Tonight, the Thursday before Easter, we remember the Last Supper and the heart-wrenching scene in the Garden of Gethsemane. It was there Jesus prayed, “Father, if you are willing, take this cup from me; yet not my will, but yours be done” (Luke 22:42).
In a matter of hours from that moment, Jesus would face unimaginable pain and suffering. Yet his prayers were not only for himself that night. He prayed for his disciples, and he even prayed for us—those who would believe in him in the future. (I marvel at such selflessness in a time of supreme crisis.) His desire was that God’s love and his presence would be in us (John 17:26).
As a result of his death on the cross and resurrection from the grave, Jesus made possible the fulfillment of that prayer. Our crucified, resurrected, and ascended Christ indwells every believer (Colossians 1:27).
Think of it! The all-powerful, all-wise Lord of the universe lives within us! Such an overwhelming, puzzling concept. What could that mean in practical terms?
I like Sarah Young’s explanation: We are intertwined with him in an intimacy involving every fiber of our beings (Jesus Calling, p. 332).
It means that God makes available to us everything we need:
- Power to handle life’s challenges (2 Corinthians 12:9).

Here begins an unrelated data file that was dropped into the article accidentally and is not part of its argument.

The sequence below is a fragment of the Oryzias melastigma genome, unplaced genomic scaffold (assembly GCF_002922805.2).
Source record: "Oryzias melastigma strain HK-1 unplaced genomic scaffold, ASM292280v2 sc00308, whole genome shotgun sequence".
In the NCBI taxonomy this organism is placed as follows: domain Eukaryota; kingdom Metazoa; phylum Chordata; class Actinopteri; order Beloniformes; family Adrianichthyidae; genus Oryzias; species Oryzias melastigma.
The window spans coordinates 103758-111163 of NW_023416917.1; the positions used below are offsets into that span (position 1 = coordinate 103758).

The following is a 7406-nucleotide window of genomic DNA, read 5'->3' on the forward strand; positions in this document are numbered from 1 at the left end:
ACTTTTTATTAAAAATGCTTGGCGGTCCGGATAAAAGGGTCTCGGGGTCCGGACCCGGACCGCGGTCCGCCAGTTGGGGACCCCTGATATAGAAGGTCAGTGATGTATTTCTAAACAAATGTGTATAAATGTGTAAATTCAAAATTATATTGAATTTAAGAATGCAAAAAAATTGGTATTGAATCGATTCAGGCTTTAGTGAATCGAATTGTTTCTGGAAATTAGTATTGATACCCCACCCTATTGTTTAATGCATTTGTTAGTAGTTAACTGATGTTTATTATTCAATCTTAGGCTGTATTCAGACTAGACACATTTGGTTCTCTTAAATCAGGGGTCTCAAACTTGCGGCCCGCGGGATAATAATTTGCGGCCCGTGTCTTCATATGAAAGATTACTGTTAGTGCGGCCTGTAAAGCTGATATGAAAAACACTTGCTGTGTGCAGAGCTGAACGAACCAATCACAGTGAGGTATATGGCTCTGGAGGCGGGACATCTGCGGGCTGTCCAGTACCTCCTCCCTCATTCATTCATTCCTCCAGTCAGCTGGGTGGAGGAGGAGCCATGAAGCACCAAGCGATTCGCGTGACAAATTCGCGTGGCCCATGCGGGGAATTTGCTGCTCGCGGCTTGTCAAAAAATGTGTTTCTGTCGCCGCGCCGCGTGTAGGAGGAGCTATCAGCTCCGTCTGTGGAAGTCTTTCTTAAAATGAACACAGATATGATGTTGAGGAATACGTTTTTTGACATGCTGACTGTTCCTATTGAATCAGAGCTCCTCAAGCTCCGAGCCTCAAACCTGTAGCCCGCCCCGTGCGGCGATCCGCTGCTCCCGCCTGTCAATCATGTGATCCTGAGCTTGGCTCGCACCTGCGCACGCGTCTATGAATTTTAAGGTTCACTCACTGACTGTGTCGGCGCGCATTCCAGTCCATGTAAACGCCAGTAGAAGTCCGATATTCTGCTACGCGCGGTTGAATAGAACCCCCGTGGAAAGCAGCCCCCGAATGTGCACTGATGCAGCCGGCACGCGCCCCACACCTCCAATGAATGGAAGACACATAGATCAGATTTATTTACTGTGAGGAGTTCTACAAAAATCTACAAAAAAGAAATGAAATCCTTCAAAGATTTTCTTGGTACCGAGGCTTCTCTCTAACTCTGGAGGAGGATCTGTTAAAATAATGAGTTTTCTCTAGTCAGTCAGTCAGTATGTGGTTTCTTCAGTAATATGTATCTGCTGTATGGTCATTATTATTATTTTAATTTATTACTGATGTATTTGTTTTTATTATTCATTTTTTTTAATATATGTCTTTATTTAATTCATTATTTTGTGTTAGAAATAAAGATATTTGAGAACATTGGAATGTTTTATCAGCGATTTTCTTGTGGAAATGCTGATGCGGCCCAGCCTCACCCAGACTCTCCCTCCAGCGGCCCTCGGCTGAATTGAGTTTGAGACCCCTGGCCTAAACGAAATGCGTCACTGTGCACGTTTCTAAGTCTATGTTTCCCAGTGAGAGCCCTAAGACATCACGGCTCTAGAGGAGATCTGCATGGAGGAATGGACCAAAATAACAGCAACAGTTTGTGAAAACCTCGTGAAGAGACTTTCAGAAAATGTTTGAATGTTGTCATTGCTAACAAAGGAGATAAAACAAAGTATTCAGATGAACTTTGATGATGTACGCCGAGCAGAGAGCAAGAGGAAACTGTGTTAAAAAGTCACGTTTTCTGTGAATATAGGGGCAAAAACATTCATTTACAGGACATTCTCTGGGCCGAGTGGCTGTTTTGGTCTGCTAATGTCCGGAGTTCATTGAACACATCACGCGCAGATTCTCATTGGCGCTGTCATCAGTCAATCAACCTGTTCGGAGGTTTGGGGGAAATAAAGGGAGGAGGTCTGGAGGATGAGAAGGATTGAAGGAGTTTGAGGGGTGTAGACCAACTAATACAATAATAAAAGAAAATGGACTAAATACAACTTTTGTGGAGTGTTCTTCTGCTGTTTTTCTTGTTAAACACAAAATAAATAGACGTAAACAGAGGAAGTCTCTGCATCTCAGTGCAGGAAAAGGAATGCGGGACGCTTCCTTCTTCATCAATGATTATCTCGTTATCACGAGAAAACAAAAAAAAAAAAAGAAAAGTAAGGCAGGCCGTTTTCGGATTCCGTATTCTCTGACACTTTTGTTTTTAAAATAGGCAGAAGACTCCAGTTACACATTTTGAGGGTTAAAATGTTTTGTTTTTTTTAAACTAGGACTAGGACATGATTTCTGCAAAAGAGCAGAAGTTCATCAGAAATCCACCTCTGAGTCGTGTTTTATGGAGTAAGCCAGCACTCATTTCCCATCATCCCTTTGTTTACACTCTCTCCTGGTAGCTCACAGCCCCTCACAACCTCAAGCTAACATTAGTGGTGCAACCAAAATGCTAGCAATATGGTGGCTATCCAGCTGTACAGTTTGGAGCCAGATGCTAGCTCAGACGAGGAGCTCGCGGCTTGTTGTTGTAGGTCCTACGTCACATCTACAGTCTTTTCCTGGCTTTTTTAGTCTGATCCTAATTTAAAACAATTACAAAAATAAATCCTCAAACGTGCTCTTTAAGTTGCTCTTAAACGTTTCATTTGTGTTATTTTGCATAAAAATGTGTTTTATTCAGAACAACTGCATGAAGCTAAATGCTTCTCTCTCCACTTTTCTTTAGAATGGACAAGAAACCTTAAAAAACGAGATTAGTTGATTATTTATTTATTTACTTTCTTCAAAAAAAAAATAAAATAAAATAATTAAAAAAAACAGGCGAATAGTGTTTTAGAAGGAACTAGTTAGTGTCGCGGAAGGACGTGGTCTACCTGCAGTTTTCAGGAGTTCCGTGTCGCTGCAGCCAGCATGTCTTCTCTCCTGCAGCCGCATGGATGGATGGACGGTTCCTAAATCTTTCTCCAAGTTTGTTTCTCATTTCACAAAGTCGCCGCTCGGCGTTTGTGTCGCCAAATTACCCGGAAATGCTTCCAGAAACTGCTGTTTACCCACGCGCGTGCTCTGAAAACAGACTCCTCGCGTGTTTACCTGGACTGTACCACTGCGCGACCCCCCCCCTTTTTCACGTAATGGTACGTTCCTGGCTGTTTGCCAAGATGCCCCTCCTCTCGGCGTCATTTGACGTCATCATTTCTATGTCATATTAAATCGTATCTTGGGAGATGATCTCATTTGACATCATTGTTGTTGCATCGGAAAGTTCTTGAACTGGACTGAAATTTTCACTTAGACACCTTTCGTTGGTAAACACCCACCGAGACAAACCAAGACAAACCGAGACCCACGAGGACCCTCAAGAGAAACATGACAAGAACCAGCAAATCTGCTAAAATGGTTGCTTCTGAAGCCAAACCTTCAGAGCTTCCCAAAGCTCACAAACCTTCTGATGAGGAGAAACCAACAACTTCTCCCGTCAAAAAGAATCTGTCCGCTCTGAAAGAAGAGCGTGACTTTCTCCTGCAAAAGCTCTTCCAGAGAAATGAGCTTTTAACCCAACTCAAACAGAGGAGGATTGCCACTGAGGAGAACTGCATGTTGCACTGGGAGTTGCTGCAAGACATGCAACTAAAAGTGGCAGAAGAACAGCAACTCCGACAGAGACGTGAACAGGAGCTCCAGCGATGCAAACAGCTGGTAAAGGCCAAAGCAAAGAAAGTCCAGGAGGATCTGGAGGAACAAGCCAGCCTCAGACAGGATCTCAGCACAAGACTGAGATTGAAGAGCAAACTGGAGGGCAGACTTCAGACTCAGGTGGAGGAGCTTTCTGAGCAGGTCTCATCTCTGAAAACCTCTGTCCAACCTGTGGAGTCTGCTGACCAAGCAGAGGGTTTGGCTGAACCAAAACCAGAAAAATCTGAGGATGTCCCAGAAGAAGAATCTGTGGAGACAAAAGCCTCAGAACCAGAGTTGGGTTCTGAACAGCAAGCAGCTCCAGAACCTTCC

- Wisdom to determine right actions from wrong (James 1:5).
- Access to talk to him at any time (Hebrews 4:16).
- Personalized purpose, to fulfill a God-ordained plan (Jeremiah 29:11).
- Hope that can never be disappointed (Isaiah 40:31).
- Resources that can never be exhausted (Philippians 4:19).
It means that in Christ we have:
- Complete forgiveness (Hebrews 8:12).
- Everlasting life (John 3:16).
- Overflowing joy (Psalm 16:11).
- Deep peace (John 14:27).
- Attentive care (1 Peter 5:7).
Sometimes I act like the Israelites on their trek to the Promised Land. Remember the manna God provided so they wouldn’t go hungry? It tasted like wafers made with honey (Exodus 16:31). That sounds like baklava!! Yet they became so accustomed to the provision, they began to complain. Manna wasn’t good enough after a while. “Yes, Lord,” they may have said. “You have been very gracious to provide manna. But we need meat!”
These blessings of “Christ-in-us” listed above are more precious even than miraculous manna. How could I take such astounding blessings for granted? Add to that the incredible price Jesus paid so I could enjoy those blessings. How dare I think, Yes, Lord, you have been very gracious, but I need more.
* * * * * * * * * *
Dearest Jesus, as I contemplate your deep distress in the Garden, your suffering at the hands of Roman soldiers, and the unfathomable pain you endured on the cross, my petty wants become inconsequential.
Oh, God, forgive me for allowing familiarity to dull the senses—the senses of awe and gratitude for the sacrifice you made. Willingly. Lovingly.
“Love so amazing, so divine, demands my soul, my life, my all” (from “When I Survey the Wondrous Cross”).
So be it.
(Art credit: www.ldschurchnews.com.)